Tributes have this week been paid to a former Mayoress of Burnham-On-Sea and Highbridge who has died at the age of 84.

Margot Jones, the wife of Burnham district and town councillor Neville Jones, has passed away after a brain tumour.

She was a strong supporter of the town and gave her backing to many community groups over the years. While Mayoress, she introduced the town’s Civic Awards ceremony to recognise the efforts of local people and she also held many civic receptions and helped fundraise for BARB’s first rescue boat.

Neville and Margot met in 1948 after a mobile hairdressing business set Neville on a blind date. After they married in 1949, pictured below, they bought a house on the edge of the Cotswolds while Neville took his first steps into local government, becoming the youngest member of Oxford County Council at age 29.

From there, they moved to Devon and ran two successful hotels. The couple moved to Burnham in 1972, where Neville has served on the town, district and county councils and received an OBE in 1993. He has been Mayor of Burnham and Highbridge four times, with Margot giving strong support as Mayoress.

“I could never do the things I have achieved without her,” says Neville. “She spent a huge amount of time supporting me and was the most excellent hostess with guests. She was a very active Mayoress – I say that with pride – and was very energetic in so many things. She never minded putting her hand into her purse to help with hospitality, a standard that has been maintained ever since.”

“She had a key role in helping to fundraise for the first BARB rescue boat in Burnham and helped with many follow-on fundraising events. She was also instrumental in the major alterations that took place at the Princess Hall, as it called was then. It was her idea to take away the middle floor for a theatre with a retractable floor and to put a balcony in there. She loved being Mayoress and was very proud of the role.”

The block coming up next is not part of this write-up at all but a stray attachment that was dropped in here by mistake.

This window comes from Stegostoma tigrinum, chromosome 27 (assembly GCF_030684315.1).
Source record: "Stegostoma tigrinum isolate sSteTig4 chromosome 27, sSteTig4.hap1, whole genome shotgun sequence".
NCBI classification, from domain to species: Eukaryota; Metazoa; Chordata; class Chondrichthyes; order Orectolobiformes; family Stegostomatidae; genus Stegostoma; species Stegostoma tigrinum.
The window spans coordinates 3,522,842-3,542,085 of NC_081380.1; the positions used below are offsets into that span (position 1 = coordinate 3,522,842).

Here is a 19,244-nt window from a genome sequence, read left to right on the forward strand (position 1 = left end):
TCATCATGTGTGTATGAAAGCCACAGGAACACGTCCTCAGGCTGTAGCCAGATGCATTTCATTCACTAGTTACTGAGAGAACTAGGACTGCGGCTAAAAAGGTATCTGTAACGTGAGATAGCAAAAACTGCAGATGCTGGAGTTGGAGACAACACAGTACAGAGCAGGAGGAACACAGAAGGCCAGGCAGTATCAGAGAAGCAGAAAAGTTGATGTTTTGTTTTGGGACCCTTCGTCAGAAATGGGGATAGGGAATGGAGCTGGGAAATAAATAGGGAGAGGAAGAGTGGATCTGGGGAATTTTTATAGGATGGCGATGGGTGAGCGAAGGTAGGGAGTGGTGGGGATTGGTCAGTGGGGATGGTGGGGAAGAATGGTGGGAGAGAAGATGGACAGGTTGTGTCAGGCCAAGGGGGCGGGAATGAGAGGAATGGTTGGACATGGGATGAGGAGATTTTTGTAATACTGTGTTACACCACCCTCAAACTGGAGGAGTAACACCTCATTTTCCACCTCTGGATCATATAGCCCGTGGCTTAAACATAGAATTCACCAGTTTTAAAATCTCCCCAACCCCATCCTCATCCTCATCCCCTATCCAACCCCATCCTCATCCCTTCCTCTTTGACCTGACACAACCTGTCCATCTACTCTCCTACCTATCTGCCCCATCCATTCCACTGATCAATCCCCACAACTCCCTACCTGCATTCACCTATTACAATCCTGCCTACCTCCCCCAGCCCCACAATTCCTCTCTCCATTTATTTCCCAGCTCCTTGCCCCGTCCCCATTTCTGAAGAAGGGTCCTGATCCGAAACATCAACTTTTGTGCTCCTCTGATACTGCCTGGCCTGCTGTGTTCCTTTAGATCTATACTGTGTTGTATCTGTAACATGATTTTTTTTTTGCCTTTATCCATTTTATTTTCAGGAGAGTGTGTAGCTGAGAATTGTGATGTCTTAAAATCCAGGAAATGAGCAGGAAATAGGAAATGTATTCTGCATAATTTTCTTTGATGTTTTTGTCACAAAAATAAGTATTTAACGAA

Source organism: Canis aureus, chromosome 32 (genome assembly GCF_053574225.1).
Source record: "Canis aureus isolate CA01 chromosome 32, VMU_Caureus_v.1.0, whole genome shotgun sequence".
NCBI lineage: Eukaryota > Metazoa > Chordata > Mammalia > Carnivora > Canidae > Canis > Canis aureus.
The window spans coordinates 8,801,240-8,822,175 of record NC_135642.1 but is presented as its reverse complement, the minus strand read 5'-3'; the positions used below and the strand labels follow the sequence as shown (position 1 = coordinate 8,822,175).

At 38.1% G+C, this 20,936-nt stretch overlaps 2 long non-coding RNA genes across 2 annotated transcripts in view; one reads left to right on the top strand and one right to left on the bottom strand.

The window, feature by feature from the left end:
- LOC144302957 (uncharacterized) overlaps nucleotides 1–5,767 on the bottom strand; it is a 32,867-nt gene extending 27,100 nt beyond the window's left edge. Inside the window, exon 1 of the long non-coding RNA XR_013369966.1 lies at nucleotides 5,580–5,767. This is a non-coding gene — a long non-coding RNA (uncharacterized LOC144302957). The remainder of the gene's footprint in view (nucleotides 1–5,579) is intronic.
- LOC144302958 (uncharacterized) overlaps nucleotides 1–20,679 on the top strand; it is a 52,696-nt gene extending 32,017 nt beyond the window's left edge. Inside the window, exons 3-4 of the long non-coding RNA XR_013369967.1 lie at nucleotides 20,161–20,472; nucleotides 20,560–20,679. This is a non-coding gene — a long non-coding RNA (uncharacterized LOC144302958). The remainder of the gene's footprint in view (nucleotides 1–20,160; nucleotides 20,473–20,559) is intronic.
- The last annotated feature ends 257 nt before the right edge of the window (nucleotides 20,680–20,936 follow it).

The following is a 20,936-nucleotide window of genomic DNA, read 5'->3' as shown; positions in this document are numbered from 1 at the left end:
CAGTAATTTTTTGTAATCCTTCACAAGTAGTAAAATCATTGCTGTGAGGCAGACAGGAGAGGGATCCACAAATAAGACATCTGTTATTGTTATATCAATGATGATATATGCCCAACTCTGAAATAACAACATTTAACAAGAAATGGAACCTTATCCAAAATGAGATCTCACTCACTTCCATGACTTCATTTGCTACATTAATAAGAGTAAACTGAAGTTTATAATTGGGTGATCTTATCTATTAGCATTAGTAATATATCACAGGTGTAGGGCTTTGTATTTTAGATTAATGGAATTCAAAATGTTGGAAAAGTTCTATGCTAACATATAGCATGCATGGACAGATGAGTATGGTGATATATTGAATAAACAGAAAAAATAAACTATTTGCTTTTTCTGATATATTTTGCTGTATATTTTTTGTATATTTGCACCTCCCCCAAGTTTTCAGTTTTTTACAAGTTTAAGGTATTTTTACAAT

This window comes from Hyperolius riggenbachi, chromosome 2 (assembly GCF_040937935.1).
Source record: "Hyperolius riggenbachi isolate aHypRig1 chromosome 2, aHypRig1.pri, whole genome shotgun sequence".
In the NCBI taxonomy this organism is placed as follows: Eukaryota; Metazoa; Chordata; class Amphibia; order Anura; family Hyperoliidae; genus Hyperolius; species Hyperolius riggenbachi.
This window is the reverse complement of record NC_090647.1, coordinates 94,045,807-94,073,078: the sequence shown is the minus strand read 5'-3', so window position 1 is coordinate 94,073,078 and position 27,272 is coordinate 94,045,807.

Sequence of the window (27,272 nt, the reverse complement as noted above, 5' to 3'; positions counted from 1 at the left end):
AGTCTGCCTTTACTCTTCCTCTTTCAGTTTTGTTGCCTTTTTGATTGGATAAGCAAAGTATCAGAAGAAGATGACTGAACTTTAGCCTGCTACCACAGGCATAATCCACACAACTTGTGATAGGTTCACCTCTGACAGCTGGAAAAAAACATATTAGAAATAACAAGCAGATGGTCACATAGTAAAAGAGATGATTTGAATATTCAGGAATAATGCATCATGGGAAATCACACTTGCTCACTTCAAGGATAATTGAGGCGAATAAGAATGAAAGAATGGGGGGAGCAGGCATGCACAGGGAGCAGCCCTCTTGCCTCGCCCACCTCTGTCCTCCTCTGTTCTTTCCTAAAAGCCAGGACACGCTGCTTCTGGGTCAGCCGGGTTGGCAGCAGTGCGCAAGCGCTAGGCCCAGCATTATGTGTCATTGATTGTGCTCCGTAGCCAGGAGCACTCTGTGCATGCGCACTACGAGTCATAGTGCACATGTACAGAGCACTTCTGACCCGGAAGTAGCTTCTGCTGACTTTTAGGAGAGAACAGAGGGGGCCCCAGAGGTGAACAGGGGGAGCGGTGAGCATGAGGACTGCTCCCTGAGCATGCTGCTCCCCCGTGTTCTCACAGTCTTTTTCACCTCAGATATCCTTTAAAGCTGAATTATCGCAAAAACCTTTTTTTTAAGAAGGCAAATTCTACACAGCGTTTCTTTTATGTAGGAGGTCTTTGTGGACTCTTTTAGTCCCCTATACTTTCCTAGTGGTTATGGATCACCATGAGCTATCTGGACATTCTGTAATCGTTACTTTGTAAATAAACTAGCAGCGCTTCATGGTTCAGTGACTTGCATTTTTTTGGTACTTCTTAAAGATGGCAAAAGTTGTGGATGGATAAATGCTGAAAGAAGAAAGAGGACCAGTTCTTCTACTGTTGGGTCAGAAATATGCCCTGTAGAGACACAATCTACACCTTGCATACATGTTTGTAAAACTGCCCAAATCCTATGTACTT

Current Mayor Cllr Martin Cox paid tribute to her this week, saying: “I will always have fond memories of Margot. A devoted wife to her husband Neville, she had a ready smile for everyone and always looked glamorous, even in her most recent years. She was also the perfect hostess for the many dinner parties at their seafront apartment. Margot was the rock behind Neville’s busy life dealing with his varied council responsibilities and her encyclopaedic knowledge of people and places also helped in this regard. Margot was a very strong woman, not without her own opinions, as Neville will very well know! Margot was a remarkable woman and the world is a much poorer place without her.”

Louise Parkin, a close friend and fellow town councillor, added: “Margot was instrumental in setting up the civic awards system whilst her husband was Mayor with Sir Mark Pizey being its first recipient. She felt that ordinary people who put so much time and effort into voluntary work as well as notable figures should receive their due recognition. She also introduced some much-needed glamour to the position of Mayoress and was rarely seen in public without a hat.”

“Margot worked alongside her husband to secure funding from Sedgemoor District Council to redevelop the then Princess Hall after it had fallen into disrepair. Visiting officers and councilors were always welcome to her home and treated to her wonderful home cooking. With a background in the hotel trade she found no difficulty in catering for dignitaries who had previously been welcomed with tea and biscuits. Whilst it may be the norm now, it was she who started the trend of holding mayoral receptions for town twinnings and whenever councillors and officers needed to be shown around the parish. Many of the traditions that she started have been copied by other towns and parishes and she was always a popular figure among councilors not only from local parishes but also from farther afield where she supported her husband who become Chairman of the national Federation of Economic Development Association.”

Eileen Shaw, who was Town Clerk while Margot was Mayoress, added: “My husband and I were saddened to hear of Margot’s death. We will always remember her as an attractive, sometimes feisty, but always kind and generous woman. She was always a great support to Neville during 65 years of marriage, through good times and difficult times. She was also a great asset to the towns as Mayoress and was well-known for the way in which she hosted dignatories and us ordinary folk alike. I will miss her, and send my deepest sympathy to Neville and her family.”

A funeral service will be held at 12.30pm on Thursday, January 29th at St Andrew’s Church in Burnham-On-Sea. The dress code will be lounge suits, black ties and ‘cheerful button holes’.

Margot and Neville meeting Prince Edward during his visit to BARB last year

The couple arriving at the Burnham and Highbridge Civic Service in 2010